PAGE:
The ZQ-accredited growers we work with are devoted to their trade, and we want to keep it that way. We were one of the first companies to create long-term contracts with our Merino wool growers to ensure that we can use ethically sourced wool. These contracts offer assurance of future fiber demands and stable income, so growers can better manage their flocks, plan for the future, and at the same time, provide us with a stable source of high-quality Merino wool.

Great growers are critical to the quality of the wool, the success of their flocks, and our ethically sourced products. Merino wool growers are passionate and work hard to look after their sheep and their land. Under the care of our growers, sheep are integrated into the natural environment and help maintain it. As part of our ethical sourcing policy, our farmers commit to exceptionally high standards of animal welfare, responsible use of land and water resources, and sustainable farming practices.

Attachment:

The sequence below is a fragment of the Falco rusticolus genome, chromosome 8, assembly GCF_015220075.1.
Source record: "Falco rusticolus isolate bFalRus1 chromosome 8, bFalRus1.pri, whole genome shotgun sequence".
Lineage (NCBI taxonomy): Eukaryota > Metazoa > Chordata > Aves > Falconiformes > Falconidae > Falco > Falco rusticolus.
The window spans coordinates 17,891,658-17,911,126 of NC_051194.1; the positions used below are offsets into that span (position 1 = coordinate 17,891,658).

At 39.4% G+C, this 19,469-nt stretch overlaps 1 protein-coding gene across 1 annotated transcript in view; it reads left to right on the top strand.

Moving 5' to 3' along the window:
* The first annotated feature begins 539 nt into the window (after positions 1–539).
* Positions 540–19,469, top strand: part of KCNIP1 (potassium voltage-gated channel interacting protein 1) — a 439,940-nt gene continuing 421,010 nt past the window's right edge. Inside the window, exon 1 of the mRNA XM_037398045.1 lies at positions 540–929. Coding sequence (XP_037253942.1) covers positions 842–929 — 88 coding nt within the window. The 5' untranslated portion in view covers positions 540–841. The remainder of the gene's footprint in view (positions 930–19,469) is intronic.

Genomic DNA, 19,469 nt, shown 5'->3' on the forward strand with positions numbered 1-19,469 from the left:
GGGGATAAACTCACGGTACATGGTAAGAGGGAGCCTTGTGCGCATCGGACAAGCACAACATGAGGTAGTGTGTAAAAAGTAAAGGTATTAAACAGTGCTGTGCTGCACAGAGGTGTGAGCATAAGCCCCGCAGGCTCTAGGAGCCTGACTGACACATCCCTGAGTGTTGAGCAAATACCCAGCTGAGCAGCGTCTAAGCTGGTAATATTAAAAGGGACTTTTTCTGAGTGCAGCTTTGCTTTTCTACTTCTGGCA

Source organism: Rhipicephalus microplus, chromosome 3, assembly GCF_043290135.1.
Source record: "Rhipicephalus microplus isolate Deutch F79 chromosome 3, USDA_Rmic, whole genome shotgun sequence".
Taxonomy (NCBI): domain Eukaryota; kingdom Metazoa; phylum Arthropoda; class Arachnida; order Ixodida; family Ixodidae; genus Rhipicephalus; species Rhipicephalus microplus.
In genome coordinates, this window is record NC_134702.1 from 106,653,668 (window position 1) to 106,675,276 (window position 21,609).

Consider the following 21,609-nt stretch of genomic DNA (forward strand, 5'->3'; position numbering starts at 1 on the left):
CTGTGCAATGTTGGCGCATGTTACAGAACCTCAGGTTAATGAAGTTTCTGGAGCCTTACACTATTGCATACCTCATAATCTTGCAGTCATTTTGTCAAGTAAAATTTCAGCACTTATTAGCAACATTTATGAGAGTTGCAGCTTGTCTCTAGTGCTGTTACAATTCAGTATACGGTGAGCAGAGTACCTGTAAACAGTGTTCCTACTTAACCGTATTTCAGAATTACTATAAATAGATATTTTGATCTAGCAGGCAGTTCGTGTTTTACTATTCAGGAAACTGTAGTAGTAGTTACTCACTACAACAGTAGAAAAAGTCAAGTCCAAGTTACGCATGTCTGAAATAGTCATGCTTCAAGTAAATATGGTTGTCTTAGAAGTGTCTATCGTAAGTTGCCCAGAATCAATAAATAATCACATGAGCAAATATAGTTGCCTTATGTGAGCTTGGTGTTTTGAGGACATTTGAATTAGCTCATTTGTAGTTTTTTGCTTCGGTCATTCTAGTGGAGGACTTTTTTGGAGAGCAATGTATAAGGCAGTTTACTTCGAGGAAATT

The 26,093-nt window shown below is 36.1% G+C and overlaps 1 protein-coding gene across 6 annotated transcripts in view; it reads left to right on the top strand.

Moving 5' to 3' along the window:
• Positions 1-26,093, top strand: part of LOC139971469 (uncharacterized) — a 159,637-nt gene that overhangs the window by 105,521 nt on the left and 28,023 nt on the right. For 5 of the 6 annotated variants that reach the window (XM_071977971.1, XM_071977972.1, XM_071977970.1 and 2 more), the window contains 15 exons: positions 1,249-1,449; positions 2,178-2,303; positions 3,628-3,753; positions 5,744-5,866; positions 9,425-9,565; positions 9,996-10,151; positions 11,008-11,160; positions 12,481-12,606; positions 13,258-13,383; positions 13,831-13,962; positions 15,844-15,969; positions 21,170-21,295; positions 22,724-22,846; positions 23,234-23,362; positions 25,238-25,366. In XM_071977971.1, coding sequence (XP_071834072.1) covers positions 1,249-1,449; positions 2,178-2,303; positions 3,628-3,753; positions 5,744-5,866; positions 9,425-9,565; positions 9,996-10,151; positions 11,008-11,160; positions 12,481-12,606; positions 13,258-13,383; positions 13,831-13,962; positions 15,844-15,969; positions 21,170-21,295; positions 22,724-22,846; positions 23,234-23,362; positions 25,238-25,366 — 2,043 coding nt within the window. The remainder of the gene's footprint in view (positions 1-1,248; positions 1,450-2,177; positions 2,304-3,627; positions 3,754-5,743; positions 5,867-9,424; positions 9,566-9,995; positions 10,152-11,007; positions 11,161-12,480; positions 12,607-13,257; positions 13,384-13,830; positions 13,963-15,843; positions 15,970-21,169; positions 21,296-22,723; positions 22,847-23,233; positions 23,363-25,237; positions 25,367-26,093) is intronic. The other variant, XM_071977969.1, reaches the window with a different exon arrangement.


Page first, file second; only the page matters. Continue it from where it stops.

The sheep producing the wool for your favorite Smartwool® socks or base layers are treated humanely, are well-fed, live natural and healthy lives, and are not subjected to harmful practices like mulesing. This means you’re getting the highest-quality ethically sourced products and Merino wool.

We work with our partners at ZQ
Merino to encourage and support
them through auditing, training,
and innovative methods to achieve our
mutual goals. Manufacturers and subcontractors
are audited each year with a focus on continuous
improvement. We use internal and external
resources to evaluate factories.
To make sure we are using ethically